After PNB Incident, Security Practitioners Discuss Technologies to Mitigate Risks
Now that it’s been confirmed that an insider at India’s Punjab National Bank paved the way for $1.8 billion in fraudulent transactions, the Reserve Bank of India is reiterating the need to strengthen security measures tied to SWIFT interbank transactions, and security experts are weighing in with risk mitigation advice.
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For example, experts say that banks can help fight against insider threats by leveraging proper governance and risk management controls and considering the use of new technologies, such as user and entity behavioral analytics, or UEBA, as well as blockchain.
The fraud apparently began when Nirav Modi’s diamond firms approached PNB to open letters of credit (a letter issued by a bank to another bank, especially one in a different country, to serve as a guarantee for payments) to fund the import of rough stones (see: $1.8 Billion Fraud Case at PNB Raises Security Questions)
Under the terms of the letter of credit, PNB would pay the overseas suppliers on behalf of Nirav Modi’s firms within a certain period (typically three months) and recover the money from Modi. This is normally done on the basis of letters of understanding, or LoUs. But in this particular case, PNB employees issued fake LoUs, on the basis of which foreign branches of Axis Bank and Allahabad Bank gave loans to PNB.
Unauthorized Password Access
A deputy manager at PNB, Gokulnath Shetty, has been arrested and has confessed that he had unauthorized access to a Level-5 password to the SWIFT system to authorize issuance of money through Letters of Undertaking (LoUs) and Foreign Letters of Credit (FLCs), according to the Central Bureau of Investigation. A LoU is a widely accepted provision of bank guarantees under which a bank can allow a customer to raise money from another Indian bank’s foreign branch. An FLC is a guarantee to a third party or vendor that money for the goods supplied would be paid.
The Level-5 password, which is supposed to be accessible only to higher authorities, enabled Shetty to reach out to several banks to release money to Modi through the SWIFT system, the CBI said.
Shetty also informed the investigators that he shared the password with other individuals, as well as directors of Modi’s company, CBI reports.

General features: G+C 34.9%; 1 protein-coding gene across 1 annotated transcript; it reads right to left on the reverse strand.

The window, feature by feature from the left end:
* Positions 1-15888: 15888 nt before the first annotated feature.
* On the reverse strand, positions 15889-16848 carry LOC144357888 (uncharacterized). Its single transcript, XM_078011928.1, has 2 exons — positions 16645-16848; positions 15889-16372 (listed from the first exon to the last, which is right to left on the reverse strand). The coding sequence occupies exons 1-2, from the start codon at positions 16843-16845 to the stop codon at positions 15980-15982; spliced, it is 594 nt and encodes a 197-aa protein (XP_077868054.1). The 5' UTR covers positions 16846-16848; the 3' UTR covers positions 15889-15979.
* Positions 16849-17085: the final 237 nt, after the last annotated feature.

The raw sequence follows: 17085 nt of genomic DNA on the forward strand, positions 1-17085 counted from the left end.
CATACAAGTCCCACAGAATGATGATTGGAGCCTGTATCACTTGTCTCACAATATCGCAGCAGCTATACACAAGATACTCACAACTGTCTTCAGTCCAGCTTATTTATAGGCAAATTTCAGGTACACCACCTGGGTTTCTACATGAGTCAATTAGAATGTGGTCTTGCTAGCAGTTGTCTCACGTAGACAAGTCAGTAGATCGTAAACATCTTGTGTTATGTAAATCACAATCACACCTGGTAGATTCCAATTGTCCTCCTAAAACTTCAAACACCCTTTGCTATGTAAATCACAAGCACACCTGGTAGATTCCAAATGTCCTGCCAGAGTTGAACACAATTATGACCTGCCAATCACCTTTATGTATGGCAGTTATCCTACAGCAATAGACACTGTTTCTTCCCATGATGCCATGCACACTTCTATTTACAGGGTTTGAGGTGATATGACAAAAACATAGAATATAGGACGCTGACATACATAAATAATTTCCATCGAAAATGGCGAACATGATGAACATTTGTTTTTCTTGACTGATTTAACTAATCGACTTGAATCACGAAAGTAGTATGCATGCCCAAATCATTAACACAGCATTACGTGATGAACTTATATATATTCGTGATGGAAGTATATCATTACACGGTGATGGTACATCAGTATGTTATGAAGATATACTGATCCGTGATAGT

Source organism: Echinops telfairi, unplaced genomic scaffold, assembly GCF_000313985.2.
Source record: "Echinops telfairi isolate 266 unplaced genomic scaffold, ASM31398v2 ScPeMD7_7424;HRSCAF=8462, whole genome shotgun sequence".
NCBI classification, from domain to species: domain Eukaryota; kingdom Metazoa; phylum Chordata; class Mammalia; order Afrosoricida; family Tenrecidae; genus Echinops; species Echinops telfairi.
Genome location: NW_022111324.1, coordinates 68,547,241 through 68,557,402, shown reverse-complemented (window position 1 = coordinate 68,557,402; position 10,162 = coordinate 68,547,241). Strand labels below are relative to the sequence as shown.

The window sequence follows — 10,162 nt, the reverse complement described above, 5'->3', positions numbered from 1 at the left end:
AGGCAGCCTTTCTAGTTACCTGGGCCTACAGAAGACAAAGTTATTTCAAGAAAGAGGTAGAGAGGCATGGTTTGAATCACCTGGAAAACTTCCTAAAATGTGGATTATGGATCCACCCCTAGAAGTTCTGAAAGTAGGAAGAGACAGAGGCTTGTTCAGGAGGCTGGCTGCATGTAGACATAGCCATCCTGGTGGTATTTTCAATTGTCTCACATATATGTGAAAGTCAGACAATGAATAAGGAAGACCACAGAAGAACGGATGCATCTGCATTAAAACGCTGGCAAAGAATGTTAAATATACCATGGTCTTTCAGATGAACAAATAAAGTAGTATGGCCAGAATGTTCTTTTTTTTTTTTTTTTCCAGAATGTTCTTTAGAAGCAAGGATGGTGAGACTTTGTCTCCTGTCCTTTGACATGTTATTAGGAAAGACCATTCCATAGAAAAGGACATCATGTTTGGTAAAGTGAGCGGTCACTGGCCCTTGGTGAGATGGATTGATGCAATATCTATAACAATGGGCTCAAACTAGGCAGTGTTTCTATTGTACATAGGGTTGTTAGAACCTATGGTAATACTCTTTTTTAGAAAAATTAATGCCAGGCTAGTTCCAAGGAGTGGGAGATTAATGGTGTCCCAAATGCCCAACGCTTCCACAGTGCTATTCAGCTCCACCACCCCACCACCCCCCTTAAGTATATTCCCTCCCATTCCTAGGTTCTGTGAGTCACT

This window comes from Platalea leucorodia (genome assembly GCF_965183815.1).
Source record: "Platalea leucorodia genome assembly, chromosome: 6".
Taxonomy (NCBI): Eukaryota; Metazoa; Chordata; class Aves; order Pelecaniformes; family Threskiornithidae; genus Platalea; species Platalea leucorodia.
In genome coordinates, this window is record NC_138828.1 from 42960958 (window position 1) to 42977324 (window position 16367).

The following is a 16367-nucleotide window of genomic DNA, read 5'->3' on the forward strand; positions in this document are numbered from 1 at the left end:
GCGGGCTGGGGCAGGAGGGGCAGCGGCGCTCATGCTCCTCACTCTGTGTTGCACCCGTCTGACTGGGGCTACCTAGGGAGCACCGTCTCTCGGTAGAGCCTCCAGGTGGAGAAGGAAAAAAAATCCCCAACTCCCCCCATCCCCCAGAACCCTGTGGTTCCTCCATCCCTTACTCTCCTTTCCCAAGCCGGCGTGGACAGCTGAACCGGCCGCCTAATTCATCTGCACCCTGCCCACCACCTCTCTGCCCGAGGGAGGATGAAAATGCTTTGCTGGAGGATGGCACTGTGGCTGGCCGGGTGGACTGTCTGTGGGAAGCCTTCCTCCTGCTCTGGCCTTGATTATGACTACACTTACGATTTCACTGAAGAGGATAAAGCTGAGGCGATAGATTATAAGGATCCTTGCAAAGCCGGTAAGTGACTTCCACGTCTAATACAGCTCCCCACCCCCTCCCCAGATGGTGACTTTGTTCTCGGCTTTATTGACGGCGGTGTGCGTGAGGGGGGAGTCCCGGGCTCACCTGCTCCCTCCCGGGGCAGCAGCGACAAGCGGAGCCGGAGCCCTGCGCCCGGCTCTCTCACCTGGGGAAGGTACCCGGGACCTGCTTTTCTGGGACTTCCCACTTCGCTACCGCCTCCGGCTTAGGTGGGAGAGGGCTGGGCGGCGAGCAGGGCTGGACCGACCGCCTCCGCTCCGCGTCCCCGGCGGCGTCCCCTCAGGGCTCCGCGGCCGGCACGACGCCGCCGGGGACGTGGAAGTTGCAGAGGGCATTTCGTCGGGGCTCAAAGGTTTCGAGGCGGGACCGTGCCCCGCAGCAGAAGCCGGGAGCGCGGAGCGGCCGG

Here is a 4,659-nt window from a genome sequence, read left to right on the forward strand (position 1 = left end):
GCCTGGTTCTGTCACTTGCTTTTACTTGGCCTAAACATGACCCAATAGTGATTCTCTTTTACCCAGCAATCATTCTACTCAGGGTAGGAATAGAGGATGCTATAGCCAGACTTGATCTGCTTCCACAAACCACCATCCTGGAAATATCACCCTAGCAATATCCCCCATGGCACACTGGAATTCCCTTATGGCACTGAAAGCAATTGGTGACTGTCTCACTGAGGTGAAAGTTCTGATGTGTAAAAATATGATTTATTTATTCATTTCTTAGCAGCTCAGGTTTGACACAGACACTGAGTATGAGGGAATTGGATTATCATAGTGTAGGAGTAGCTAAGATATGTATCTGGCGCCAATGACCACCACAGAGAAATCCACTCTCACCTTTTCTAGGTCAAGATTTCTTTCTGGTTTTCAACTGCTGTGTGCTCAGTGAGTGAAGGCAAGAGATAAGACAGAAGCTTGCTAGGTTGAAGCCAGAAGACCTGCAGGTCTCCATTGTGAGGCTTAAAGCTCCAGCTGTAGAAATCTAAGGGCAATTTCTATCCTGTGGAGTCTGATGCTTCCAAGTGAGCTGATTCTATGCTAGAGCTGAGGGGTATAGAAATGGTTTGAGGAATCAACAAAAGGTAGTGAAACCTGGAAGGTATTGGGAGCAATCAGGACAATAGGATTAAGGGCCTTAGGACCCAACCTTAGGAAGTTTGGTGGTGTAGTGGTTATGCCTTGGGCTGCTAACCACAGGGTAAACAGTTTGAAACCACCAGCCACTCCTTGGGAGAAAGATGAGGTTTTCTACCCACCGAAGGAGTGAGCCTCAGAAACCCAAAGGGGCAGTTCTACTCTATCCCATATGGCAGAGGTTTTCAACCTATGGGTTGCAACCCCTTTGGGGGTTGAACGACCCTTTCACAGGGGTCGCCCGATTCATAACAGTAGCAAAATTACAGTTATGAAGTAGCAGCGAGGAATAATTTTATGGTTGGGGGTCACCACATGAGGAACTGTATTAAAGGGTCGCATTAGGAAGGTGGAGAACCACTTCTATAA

The Insider Threat
Security incidents involving insiders can have a huge impact, as the PNB case illustrates.
“An insider has adequate access to reach to the right place. It is too difficult to detect since there are no failures happening where detection controls can detect,” says Sunil Varkey, vice president and CISO at Wipro, an IT services firm.
RBI has repeatedly urged banks to follow proper security mechanisms. A statement released by the RBI on Tuesday said it had alerted banks at least three times since August 2016 on the potential malicious use of the SWIFT infrastructure.
“RBI, as part of its ongoing efforts for strengthening of the supervisory framework in the country, has been issuing necessary instructions to banks from time to time on a variety of issues of prudential supervisory concern, including the management of operational risks inherent in the functioning of banks,” RBI says in the statement. “The risks arising from the potential malicious use of the SWIFT infrastructure, created by banks for their genuine business needs, has always been a component of their operational risk profile.”
After the PNB episode, the RBI is reminding banks to implement within stipulated deadlines the prescribed measures for strengthening the SWIFT operating environment.
In 2016, after revelations that hackers had infiltrated the Bangladeshi central bank’s computer systems to siphon off money, RBI reminded all the country’s lenders to ensure their computer networks were properly integrated with SWIFT.
“The biggest thing that didn’t happen was the linkage between SWIFT and the bank’s back-end software – they didn’t talk,” says Abizer Diwanji, a financial services partner in India at the accountancy firm EY India, according to the Times of India. “The ball was first dropped” when PNB missed a chance to reconcile the two systems, he contends.